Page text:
The four boosters of the first stage separated T+117.8 seconds after liftoff, but the core booster of the second stage continued firing until 287.5 into the flight. It separated moments after the ignition of the third stage. Less than two seconds later (T+289.2 seconds), the tail section of the third stage split into three segments and separated as well. Another second later (T+290.4 seconds), the payload fairing, which protected the payload in the dense atmosphere, split in the two fragments and fell off.

The third stage completed its firing and separated at T+563.8 seconds, releasing the Fregat upper stage and its cargo on a ballistic trajectory with a highest point 191 kilometers above the Earth's surface, but just short of orbital velocity. It allowed the third stage to reenter and fall into a projected area of the Arctic Ocean, north of the Canadian coast.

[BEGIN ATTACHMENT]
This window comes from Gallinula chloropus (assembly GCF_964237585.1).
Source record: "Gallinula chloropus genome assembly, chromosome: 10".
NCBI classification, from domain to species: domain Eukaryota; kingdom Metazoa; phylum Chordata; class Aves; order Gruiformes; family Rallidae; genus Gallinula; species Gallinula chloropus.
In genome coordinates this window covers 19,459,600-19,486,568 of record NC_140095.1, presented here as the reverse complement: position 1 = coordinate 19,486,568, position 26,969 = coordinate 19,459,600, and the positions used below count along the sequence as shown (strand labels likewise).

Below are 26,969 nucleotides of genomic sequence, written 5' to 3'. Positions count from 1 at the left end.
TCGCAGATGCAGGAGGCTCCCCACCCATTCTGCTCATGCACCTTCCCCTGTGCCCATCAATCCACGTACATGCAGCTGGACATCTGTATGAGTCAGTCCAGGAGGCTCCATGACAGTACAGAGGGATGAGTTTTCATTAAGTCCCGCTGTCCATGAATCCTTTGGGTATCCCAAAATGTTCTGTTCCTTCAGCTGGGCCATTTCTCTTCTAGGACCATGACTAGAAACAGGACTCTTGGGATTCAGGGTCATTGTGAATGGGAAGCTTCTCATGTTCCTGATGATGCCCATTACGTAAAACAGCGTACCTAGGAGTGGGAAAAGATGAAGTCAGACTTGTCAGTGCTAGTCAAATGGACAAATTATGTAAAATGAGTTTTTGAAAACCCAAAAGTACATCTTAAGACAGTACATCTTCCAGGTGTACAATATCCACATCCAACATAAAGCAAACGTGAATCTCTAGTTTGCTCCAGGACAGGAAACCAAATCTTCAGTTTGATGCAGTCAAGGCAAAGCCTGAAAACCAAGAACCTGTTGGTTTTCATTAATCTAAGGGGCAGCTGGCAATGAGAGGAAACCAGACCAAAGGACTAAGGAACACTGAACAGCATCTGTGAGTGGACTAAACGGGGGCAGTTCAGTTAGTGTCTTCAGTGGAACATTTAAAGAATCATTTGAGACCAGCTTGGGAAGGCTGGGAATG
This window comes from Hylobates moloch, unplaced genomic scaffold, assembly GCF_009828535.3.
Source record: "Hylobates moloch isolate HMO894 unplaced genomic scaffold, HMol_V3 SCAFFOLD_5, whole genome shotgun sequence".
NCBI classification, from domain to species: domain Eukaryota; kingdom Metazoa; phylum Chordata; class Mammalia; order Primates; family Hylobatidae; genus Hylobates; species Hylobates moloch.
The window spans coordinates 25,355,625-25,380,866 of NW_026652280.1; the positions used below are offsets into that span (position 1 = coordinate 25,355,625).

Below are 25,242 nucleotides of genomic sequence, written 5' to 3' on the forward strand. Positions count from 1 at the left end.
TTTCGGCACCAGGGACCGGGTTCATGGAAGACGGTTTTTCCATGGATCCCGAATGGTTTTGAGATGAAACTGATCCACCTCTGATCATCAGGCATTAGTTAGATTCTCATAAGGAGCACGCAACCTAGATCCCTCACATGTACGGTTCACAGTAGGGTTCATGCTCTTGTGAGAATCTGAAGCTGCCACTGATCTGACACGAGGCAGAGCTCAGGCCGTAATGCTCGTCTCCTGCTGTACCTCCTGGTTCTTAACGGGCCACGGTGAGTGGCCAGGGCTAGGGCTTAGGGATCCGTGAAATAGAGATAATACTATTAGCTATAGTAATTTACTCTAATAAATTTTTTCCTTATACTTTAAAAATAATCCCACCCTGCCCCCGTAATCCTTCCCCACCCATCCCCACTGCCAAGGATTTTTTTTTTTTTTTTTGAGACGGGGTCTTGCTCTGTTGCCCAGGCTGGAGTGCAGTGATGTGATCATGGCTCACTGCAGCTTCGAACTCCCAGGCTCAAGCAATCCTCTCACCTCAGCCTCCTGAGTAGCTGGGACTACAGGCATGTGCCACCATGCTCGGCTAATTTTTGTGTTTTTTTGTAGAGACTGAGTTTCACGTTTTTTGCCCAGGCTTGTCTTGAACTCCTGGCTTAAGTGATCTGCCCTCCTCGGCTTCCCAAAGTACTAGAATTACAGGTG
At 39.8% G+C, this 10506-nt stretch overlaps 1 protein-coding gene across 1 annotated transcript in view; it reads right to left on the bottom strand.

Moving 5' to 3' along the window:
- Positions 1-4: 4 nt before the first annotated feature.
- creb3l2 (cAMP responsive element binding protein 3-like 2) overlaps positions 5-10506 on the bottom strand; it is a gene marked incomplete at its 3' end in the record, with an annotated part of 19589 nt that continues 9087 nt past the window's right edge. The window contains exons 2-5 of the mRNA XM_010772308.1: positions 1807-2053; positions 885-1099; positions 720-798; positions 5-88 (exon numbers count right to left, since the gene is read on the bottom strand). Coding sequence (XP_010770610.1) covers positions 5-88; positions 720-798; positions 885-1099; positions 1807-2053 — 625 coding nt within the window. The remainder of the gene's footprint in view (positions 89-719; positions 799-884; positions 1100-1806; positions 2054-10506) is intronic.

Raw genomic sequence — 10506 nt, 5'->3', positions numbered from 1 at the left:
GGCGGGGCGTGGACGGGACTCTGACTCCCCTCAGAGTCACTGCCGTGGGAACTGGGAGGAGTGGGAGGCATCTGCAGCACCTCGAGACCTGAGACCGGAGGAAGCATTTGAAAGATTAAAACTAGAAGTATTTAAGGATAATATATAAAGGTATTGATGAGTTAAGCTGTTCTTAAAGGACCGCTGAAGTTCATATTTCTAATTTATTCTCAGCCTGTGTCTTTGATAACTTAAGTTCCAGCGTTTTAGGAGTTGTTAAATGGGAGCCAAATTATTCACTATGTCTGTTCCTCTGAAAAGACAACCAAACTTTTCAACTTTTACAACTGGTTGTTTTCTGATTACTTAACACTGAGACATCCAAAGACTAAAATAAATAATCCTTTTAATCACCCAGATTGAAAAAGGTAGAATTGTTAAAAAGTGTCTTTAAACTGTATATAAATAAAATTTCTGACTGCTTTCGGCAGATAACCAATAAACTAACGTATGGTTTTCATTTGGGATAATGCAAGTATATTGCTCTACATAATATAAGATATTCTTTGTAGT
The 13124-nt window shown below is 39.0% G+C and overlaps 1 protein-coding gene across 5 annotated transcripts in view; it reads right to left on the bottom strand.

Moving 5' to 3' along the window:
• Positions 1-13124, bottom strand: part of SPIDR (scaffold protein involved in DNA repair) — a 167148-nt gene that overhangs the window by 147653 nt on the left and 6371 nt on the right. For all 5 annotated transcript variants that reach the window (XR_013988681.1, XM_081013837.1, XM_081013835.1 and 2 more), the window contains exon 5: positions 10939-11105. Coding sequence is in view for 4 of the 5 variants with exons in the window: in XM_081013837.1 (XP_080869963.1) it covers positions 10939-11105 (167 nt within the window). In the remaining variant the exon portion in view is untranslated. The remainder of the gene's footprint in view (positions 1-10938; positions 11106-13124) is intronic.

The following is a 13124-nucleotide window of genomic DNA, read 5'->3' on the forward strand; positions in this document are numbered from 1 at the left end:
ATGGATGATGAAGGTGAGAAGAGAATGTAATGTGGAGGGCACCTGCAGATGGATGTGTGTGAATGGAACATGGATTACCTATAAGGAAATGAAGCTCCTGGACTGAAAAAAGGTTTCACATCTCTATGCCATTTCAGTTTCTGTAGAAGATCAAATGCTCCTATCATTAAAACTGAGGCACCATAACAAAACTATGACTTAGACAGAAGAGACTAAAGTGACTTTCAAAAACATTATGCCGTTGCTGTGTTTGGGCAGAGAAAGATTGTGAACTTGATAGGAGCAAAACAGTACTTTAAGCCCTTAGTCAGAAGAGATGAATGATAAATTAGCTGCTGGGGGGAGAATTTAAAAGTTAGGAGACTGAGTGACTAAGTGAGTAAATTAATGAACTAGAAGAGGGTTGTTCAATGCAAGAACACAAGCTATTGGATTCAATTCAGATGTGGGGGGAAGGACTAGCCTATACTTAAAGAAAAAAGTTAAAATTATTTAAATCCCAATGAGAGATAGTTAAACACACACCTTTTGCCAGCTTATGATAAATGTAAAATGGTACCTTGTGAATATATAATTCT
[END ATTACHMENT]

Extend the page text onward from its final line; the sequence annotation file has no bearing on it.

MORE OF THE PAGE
Exactly one minute after the separation from the third stage, the Fregat fired its main engine for 4 minutes and 11 seconds entering a transfer elliptical (egg-shaped) orbit with the lowest point (perigee) 140 kilometers above the Earth and the highest point (apogee) 425 kilometers above's the Earth's surface, which was near the target altitude for the release of OneWeb satellites.

Upper stage maneuvers


After its first maneuver, the Fregat climbed passively for nearly an hour. Upon reaching the apogee of the transfer trajectory, Fregat re-ignited its engine for 34 seconds making its orbit circular at an altitude of around 450 kilometers.

Then, 1 hour 11 minutes and 40 seconds after launch, the first pair of OneWeb satellites was released in opposite directions from their dispenser.